Written by Ian Lee.
The big single. The thumper. No matter how you refer to it, the large displacement single cylinder motor has been putting smiles on motorcyclists’ faces since the dawn of motorcycledom. The simplicity of the mechanics, the ease of working with one and (of course) the noise they make all add to the benefits of using a thumper bike in a custom build. Toma Customs, based in Brussels, has shown the quality of build that is possible when the right workshop has the right cycle on the bench. Utilising the Honda FMX650, Thomas Jeukens and the Toma’s crew have taken the plastic-wrapped Super Motard and released the urban tracker hidden inside.
This is the second build that Toma Customs has carried out for this customer, the last build being a smaller Honda engine. The brief for this bike was a “view to a minimalist build, a sober and neat project, for road/city use.” After a long discussion over coffee, it was decided that the donor bike for the build would be the Honda FMX650. Relatively easy to find on the second-hand market and factory-fitted with inverted forks and 17” wheels, the VMX was a great platform to start the build with. One idea that was put forward at the initial build brainstorm was that the bike would be built as an urban version of the Super Hooligan motorcycle style.
With the Super Motard delivered to the Toma workshop, the whole lot was stripped back to the frame, engine and wheels. Luckily, the customer’s office was nearby, so it was possible for him to be an active part of the build, ensuring he knew of every stage of the build. This is something Toma Customs takes pride in, with Thomas telling us: “We love this kind of project, and our relationship with the customer, to take their ideas into account to achieve their dream motorcycle.” Thomas Jeukens should know about following dreams: two years ago he chucked in his job as a strategy manager at a big consulting firm to fully live his passion of transforming and customising motorcycles.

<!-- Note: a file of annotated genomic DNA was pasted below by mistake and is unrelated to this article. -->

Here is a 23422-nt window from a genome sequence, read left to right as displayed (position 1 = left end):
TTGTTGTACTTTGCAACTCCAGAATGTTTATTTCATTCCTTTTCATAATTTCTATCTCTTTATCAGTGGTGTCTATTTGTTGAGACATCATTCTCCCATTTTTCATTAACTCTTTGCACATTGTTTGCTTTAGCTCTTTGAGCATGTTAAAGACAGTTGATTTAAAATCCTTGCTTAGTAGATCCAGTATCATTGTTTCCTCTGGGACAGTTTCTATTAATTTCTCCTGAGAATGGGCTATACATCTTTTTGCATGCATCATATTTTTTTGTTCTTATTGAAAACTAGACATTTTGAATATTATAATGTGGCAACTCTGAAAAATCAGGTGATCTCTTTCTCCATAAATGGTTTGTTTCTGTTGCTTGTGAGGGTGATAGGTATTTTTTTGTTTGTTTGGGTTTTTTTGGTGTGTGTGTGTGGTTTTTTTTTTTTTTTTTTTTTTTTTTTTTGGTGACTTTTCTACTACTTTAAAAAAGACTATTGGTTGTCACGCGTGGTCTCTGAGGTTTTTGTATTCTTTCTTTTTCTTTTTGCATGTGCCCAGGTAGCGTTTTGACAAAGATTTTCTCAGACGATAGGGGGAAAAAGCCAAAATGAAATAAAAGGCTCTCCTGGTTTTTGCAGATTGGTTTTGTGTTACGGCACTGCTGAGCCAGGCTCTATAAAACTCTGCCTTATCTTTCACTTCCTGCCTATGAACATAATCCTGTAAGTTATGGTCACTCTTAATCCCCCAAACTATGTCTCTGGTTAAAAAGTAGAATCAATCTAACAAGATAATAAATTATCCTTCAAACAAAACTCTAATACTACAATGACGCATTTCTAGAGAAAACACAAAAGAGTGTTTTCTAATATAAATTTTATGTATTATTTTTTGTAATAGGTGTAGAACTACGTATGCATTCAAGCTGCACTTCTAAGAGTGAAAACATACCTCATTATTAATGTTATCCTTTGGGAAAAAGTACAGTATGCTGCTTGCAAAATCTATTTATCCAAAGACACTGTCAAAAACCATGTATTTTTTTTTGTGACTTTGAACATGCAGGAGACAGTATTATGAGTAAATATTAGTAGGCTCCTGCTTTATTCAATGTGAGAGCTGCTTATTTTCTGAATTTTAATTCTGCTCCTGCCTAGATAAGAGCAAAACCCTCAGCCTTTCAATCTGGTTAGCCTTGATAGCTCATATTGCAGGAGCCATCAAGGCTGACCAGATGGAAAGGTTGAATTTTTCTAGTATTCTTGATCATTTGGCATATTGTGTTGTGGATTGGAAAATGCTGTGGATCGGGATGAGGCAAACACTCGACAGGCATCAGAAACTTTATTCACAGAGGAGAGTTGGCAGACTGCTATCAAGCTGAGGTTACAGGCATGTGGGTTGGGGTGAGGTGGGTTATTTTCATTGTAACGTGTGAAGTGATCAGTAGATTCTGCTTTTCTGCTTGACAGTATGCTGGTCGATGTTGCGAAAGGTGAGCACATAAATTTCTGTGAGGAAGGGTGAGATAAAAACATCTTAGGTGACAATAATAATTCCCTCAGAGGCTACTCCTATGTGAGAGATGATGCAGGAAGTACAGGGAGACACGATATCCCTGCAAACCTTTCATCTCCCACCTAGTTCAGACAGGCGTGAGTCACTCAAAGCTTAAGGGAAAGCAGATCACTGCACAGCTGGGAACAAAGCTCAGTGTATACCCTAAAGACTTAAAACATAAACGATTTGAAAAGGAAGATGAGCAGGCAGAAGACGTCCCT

Back in the shop, the factory fairings of the FMX didn’t fall in with the aesthetic of the build, so the team played with the lines of the bike. Gone is the factory fuel tank – a smaller fuel tank is in its place with a matte varnish coat to make the bike “look a little more aggressive”. At the rear of the bike, the hoop has been cut and shut, with an Alcantara trimmed seat now mounted up. Bespoke side covers now adorn the frame, with the electrical components hidden up under the seat in a box specially fabricated for this build.
To give it a more dirt tracker stance, a different set of handlebars have been fitted to go with the flow of the smaller fuel tank and Alcantara seat. The original fairing was ditched, replaced with an aluminium endurance plate, and the bike is fitted with an LED headlight, plus some new LED indicators, and a new speedo to replace the clunky factory unit. Quite a bit of what came off when the bike was originally stripped didn’t go back on, resulting in a slimmer, lighter bike to carve up the Belgian streets. From plastic pig to lean, mean machine, Tomas Customs have built a bike which showcases just how much fun a big single cylinder bike can be.